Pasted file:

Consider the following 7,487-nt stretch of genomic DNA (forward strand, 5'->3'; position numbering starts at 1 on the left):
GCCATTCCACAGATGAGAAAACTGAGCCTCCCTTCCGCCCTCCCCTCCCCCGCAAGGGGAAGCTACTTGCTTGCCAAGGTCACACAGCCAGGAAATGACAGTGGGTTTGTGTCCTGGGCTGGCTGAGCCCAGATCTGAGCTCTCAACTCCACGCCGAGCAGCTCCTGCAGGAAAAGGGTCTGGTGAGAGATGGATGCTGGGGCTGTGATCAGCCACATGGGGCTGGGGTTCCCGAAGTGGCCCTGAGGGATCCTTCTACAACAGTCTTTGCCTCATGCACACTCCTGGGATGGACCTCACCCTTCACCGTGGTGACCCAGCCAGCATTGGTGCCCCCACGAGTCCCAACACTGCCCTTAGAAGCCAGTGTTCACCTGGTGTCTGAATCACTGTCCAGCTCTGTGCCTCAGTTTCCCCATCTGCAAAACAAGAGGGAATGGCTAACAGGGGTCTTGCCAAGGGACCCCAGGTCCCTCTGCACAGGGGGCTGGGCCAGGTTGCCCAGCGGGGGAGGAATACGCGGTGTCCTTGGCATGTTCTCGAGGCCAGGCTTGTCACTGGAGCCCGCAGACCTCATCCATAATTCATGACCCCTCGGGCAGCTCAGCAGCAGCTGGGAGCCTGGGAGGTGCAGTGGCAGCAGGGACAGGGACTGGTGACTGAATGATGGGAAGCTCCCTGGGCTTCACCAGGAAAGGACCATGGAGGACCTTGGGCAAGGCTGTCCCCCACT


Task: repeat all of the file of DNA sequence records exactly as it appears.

Consider the following 7,487-nt stretch of genomic DNA (forward strand, 5'->3'; position numbering starts at 1 on the left):
GCCATTCCACAGATGAGAAAACTGAGCCTCCCTTCCGCCCTCCCCTCCCCCGCAAGGGGAAGCTACTTGCTTGCCAAGGTCACACAGCCAGGAAATGACAGTGGGTTTGTGTCCTGGGCTGGCTGAGCCCAGATCTGAGCTCTCAACTCCACGCCGAGCAGCTCCTGCAGGAAAAGGGTCTGGTGAGAGATGGATGCTGGGGCTGTGATCAGCCACATGGGGCTGGGGTTCCCGAAGTGGCCCTGAGGGATCCTTCTACAACAGTCTTTGCCTCATGCACACTCCTGGGATGGACCTCACCCTTCACCGTGGTGACCCAGCCAGCATTGGTGCCCCCACGAGTCCCAACACTGCCCTTAGAAGCCAGTGTTCACCTGGTGTCTGAATCACTGTCCAGCTCTGTGCCTCAGTTTCCCCATCTGCAAAACAAGAGGGAATGGCTAACAGGGGTCTTGCCAAGGGACCCCAGGTCCCTCTGCACAGGGGGCTGGGCCAGGTTGCCCAGCGGGGGAGGAATACGCGGTGTCCTTGGCATGTTCTCGAGGCCAGGCTTGTCACTGGAGCCCGCAGACCTCATCCATAATTCATGACCCCTCGGGCAGCTCAGCAGCAGCTGGGAGCCTGGGAGGTGCAGTGGCAGCAGGGACAGGGACTGGTGACTGAATGATGGGAAGCTCCCTGGGCTTCACCAGGAAAGGACCATGGAGGACCTTGGGCAAGGCTGTCCCCCACT